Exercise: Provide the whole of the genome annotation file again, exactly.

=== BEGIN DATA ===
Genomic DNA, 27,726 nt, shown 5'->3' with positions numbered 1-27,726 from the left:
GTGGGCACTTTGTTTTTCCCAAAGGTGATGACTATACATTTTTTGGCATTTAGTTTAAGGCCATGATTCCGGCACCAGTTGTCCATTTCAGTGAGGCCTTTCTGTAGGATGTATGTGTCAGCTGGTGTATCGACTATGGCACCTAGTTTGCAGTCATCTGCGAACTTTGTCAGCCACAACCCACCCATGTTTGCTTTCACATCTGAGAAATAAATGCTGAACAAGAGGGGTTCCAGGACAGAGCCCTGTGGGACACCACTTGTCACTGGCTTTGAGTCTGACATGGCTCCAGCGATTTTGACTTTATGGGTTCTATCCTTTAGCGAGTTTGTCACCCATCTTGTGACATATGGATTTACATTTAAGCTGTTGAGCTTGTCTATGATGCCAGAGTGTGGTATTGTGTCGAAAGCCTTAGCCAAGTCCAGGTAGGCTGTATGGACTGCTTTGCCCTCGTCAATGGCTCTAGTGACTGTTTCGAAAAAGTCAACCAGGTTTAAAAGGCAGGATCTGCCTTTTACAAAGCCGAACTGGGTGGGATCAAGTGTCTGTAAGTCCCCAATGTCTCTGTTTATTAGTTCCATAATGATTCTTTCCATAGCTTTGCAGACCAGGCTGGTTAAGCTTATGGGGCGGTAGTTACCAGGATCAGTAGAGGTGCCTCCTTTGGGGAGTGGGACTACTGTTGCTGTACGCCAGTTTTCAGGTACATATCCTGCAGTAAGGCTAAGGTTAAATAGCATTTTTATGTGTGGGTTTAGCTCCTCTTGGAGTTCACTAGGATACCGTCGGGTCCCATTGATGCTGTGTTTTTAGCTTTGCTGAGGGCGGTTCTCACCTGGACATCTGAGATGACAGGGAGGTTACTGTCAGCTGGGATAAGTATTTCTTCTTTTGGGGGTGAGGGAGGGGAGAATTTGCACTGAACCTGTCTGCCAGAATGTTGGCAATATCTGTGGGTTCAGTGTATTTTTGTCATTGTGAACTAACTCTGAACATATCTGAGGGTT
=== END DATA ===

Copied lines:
Genomic DNA, 27,726 nt, shown 5'->3' with positions numbered 1-27,726 from the left:
GTGGGCACTTTGTTTTTCCCAAAGGTGATGACTATACATTTTTTGGCATTTAGTTTAAGGCCATGATTCCGGCACCAGTTGTCCATTTCAGTGAGGCCTTTCTGTAGGATGTATGTGTCAGCTGGTGTATCGACTATGGCACCTAGTTTGCAGTCATCTGCGAACTTTGTCAGCCACAACCCACCCATGTTTGCTTTCACATCTGAGAAATAAATGCTGAACAAGAGGGGTTCCAGGACAGAGCCCTGTGGGACACCACTTGTCACTGGCTTTGAGTCTGACATGGCTCCAGCGATTTTGACTTTATGGGTTCTATCCTTTAGCGAGTTTGTCACCCATCTTGTGACATATGGATTTACATTTAAGCTGTTGAGCTTGTCTATGATGCCAGAGTGTGGTATTGTGTCGAAAGCCTTAGCCAAGTCCAGGTAGGCTGTATGGACTGCTTTGCCCTCGTCAATGGCTCTAGTGACTGTTTCGAAAAAGTCAACCAGGTTTAAAAGGCAGGATCTGCCTTTTACAAAGCCGAACTGGGTGGGATCAAGTGTCTGTAAGTCCCCAATGTCTCTGTTTATTAGTTCCATAATGATTCTTTCCATAGCTTTGCAGACCAGGCTGGTTAAGCTTATGGGGCGGTAGTTACCAGGATCAGTAGAGGTGCCTCCTTTGGGGAGTGGGACTACTGTTGCTGTACGCCAGTTTTCAGGTACATATCCTGCAGTAAGGCTAAGGTTAAATAGCATTTTTATGTGTGGGTTTAGCTCCTCTTGGAGTTCACTAGGATACCGTCGGGTCCCATTGATGCTGTGTTTTTAGCTTTGCTGAGGGCGGTTCTCACCTGGACATCTGAGATGACAGGGAGGTTACTGTCAGCTGGGATAAGTATTTCTTCTTTTGGGGGTGAGGGAGGGGAGAATTTGCACTGAACCTGTCTGCCAGAATGTTGGCAATATCTGTGGGTTCAGTGTATTTTTGTCATTGTGAACTAACTCTGAACATATCTGAGGGTT